3. Traffic over the public internet is prone to snooping/attack
4. Limited Scalability - If there is a requirement to have many VPN connections due to your organisation having many sites/locations, each connected with each other.
This type of connectivity/model does not scale very well:
- The number of connections to configure is given by the formula Nx(N-1)/2, where N is the number of nodes/sites (assuming one node at each site for simplicity - there may be two configured as a High Availability pair. The above formula is simplistic and does not take an HA deployment into account, but can be easily modified to do so).
- So for example if you have 2 sites that require a VPN you will configure 2x(1)/2 = 1 connection, if you have 10 sites you will configure 10x(9)/2=45 connections , but in actual fact you will need to touch/configure 2 devices, given by the formula Nx(N-1) for the first example and touch 10 devices, 90 (10x(9)=90) times in total for the second example (ie as a worse case, if your locations were popping up sequentially over time).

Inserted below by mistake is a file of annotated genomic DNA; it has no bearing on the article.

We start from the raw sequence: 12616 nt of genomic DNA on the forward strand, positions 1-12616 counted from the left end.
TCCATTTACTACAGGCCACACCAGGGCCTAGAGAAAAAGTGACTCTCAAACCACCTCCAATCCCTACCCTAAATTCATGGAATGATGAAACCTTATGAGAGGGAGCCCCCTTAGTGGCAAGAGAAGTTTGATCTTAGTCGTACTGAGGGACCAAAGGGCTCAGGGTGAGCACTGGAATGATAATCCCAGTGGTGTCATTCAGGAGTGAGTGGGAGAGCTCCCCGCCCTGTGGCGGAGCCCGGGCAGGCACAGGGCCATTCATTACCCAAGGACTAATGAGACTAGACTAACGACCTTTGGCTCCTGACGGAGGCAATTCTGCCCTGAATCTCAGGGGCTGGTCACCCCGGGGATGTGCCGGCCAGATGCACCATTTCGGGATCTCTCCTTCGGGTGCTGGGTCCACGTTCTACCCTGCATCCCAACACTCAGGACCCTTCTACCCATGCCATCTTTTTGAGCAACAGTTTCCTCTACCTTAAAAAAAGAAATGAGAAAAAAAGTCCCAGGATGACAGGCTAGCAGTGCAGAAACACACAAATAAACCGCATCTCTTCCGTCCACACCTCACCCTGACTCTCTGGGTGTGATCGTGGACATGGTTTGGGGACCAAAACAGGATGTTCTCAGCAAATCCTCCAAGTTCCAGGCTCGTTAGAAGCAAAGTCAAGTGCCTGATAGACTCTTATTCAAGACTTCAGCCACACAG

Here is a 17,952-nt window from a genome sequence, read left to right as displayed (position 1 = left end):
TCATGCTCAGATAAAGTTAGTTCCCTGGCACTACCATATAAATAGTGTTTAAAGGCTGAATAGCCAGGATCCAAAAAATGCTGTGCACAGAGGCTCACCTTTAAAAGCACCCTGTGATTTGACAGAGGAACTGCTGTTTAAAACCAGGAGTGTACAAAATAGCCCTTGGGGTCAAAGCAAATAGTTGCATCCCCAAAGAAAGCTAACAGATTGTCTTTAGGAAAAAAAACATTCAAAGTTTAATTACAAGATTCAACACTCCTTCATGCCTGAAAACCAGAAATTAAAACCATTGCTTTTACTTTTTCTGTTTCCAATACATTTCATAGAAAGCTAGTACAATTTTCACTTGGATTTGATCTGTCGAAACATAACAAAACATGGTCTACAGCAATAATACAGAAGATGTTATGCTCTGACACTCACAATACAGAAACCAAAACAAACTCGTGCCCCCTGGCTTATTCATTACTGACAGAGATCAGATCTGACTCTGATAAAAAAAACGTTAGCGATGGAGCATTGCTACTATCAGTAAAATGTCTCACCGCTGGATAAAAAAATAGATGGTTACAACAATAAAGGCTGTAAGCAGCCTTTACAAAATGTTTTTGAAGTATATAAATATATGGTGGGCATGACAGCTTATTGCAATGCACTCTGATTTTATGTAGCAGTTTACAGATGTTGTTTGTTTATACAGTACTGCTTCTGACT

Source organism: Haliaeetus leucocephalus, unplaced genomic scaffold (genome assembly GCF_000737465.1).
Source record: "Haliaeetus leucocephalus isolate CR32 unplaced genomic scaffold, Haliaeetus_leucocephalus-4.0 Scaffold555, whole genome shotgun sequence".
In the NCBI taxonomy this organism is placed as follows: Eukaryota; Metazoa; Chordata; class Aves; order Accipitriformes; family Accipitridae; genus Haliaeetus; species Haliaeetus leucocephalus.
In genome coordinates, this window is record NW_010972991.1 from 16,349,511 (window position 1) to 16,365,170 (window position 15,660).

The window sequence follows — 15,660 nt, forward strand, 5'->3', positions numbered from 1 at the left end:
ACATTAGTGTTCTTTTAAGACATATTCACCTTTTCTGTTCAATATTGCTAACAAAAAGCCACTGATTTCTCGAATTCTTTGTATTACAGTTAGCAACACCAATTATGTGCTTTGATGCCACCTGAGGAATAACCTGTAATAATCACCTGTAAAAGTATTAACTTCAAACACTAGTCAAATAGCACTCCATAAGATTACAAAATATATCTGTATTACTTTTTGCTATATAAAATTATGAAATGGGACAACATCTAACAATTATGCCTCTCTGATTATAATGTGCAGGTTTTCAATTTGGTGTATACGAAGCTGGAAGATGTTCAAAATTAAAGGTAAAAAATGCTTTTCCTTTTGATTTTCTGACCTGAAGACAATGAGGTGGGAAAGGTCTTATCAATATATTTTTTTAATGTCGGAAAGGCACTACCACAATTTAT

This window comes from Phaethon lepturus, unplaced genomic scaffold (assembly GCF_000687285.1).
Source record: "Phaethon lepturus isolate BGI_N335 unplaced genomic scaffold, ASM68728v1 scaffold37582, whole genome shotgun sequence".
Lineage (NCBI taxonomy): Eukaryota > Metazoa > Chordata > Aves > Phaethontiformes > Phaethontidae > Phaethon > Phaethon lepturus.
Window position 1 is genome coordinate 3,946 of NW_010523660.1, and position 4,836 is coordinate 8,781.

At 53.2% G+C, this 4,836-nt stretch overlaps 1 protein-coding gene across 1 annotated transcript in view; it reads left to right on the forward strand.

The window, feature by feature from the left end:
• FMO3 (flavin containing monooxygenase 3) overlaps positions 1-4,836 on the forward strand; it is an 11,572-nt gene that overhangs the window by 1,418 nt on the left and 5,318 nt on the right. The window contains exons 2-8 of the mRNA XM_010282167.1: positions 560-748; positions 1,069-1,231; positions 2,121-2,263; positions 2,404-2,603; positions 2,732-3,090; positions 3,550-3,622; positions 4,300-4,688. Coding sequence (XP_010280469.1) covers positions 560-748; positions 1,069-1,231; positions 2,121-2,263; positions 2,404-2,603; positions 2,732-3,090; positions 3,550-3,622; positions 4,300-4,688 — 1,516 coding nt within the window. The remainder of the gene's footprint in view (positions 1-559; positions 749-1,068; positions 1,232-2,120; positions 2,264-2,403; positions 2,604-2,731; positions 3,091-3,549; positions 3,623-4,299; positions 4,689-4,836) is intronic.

You can see that this can be exhaustive where the number of sites increases and the requirement to configure connections becomes exponential in nature, and is prone to operator misconfigurations/errors. To overcome this scalability limitation, some VPN vendors now enable on-demand VPNs. These connect to the required sites over the internet when required, automatically. They scale very well to hundreds of nodes without the need to configure all possible VPN connections manually.
So, can software-defined WAN (SD-WAN) address those limitations?
Yes, here are the key ways SD WAN addresses some of the limitations of VPNs.
1. Reduced cost; SD-WAN can host interfaces for the different types of connections: MPLS/VPLS, Broadband, 4G/LTE. Where traditionally you might have a separate router presenting each service, now these functions can be collapsed into one SD-WAN device, thus reducing device costs and management.
2. Improved Bandwidth/Throughput; SD-WAN can address limitations of VPNs that use both public internet and dedicated secure private networks.
SD-WAN devices can support the three main types of connectivity concurrently; MPLS, Public Internet (broadband) and 4G/LTE.
By monitoring the behaviour/performance of applications, SD-WAN devices can choose the best connection to use of the three. In turn, this can greatly improve the quality of experience for the customer, whether that is because one, (or more) connection(s) is being starved of bandwidth thus impacting Voice traffic.
For example, SD-WAN will automatically reroute traffic to the better performing link(s). The decisions can be made automatically based on thresholds/metrics that the administrator of the SD-WAN devices set, these in turn would of course be aligned to the business requirements.